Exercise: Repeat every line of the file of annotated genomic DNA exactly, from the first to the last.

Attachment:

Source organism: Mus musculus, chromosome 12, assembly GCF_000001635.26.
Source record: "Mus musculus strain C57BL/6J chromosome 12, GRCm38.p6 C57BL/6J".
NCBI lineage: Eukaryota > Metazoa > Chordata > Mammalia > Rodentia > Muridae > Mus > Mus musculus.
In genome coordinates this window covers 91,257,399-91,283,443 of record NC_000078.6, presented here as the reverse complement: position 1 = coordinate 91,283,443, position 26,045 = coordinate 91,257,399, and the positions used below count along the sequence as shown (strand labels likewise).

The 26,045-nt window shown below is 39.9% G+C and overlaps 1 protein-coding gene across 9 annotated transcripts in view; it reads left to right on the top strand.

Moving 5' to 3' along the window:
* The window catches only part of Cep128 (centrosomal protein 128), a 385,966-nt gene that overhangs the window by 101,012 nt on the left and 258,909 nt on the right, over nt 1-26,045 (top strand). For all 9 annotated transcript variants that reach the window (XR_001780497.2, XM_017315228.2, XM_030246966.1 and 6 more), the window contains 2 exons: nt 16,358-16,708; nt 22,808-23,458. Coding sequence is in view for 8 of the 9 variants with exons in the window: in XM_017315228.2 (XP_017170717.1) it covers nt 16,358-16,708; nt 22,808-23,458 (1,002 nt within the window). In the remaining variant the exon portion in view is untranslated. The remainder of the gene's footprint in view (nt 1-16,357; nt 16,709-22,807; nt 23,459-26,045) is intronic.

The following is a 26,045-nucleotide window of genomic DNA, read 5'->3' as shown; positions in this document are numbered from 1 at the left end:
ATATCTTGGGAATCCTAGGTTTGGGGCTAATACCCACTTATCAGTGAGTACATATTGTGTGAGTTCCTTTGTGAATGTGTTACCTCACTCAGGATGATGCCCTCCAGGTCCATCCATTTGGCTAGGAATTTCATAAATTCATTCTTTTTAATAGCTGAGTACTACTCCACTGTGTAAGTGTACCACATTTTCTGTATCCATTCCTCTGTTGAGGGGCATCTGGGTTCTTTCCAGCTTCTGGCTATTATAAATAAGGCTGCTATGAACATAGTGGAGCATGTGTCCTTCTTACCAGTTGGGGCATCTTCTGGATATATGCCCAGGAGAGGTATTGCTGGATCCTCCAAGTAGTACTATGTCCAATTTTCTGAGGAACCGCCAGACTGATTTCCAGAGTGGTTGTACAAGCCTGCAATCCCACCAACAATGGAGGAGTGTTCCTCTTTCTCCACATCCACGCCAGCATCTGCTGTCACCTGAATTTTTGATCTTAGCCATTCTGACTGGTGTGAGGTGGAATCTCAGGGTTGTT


Source organism: Mus musculus, chromosome 12, assembly GCF_000001635.26.
Source record: "Mus musculus strain C57BL/6J chromosome 12, GRCm38.p6 C57BL/6J".
NCBI lineage: Eukaryota > Metazoa > Chordata > Mammalia > Rodentia > Muridae > Mus > Mus musculus.
In genome coordinates this window covers 91,257,399-91,283,443 of record NC_000078.6, presented here as the reverse complement: position 1 = coordinate 91,283,443, position 26,045 = coordinate 91,257,399, and the positions used below count along the sequence as shown (strand labels likewise).

The 26,045-nt window shown below is 39.9% G+C and overlaps 1 protein-coding gene across 9 annotated transcripts in view; it reads left to right on the top strand.

Moving 5' to 3' along the window:
* The window catches only part of Cep128 (centrosomal protein 128), a 385,966-nt gene that overhangs the window by 101,012 nt on the left and 258,909 nt on the right, over nt 1-26,045 (top strand). For all 9 annotated transcript variants that reach the window (XR_001780497.2, XM_017315228.2, XM_030246966.1 and 6 more), the window contains 2 exons: nt 16,358-16,708; nt 22,808-23,458. Coding sequence is in view for 8 of the 9 variants with exons in the window: in XM_017315228.2 (XP_017170717.1) it covers nt 16,358-16,708; nt 22,808-23,458 (1,002 nt within the window). In the remaining variant the exon portion in view is untranslated. The remainder of the gene's footprint in view (nt 1-16,357; nt 16,709-22,807; nt 23,459-26,045) is intronic.

The following is a 26,045-nucleotide window of genomic DNA, read 5'->3' as shown; positions in this document are numbered from 1 at the left end:
ATATCTTGGGAATCCTAGGTTTGGGGCTAATACCCACTTATCAGTGAGTACATATTGTGTGAGTTCCTTTGTGAATGTGTTACCTCACTCAGGATGATGCCCTCCAGGTCCATCCATTTGGCTAGGAATTTCATAAATTCATTCTTTTTAATAGCTGAGTACTACTCCACTGTGTAAGTGTACCACATTTTCTGTATCCATTCCTCTGTTGAGGGGCATCTGGGTTCTTTCCAGCTTCTGGCTATTATAAATAAGGCTGCTATGAACATAGTGGAGCATGTGTCCTTCTTACCAGTTGGGGCATCTTCTGGATATATGCCCAGGAGAGGTATTGCTGGATCCTCCAAGTAGTACTATGTCCAATTTTCTGAGGAACCGCCAGACTGATTTCCAGAGTGGTTGTACAAGCCTGCAATCCCACCAACAATGGAGGAGTGTTCCTCTTTCTCCACATCCACGCCAGCATCTGCTGTCACCTGAATTTTTGATCTTAGCCATTCTGACTGGTGTGAGGTGGAATCTCAGGGTTGTT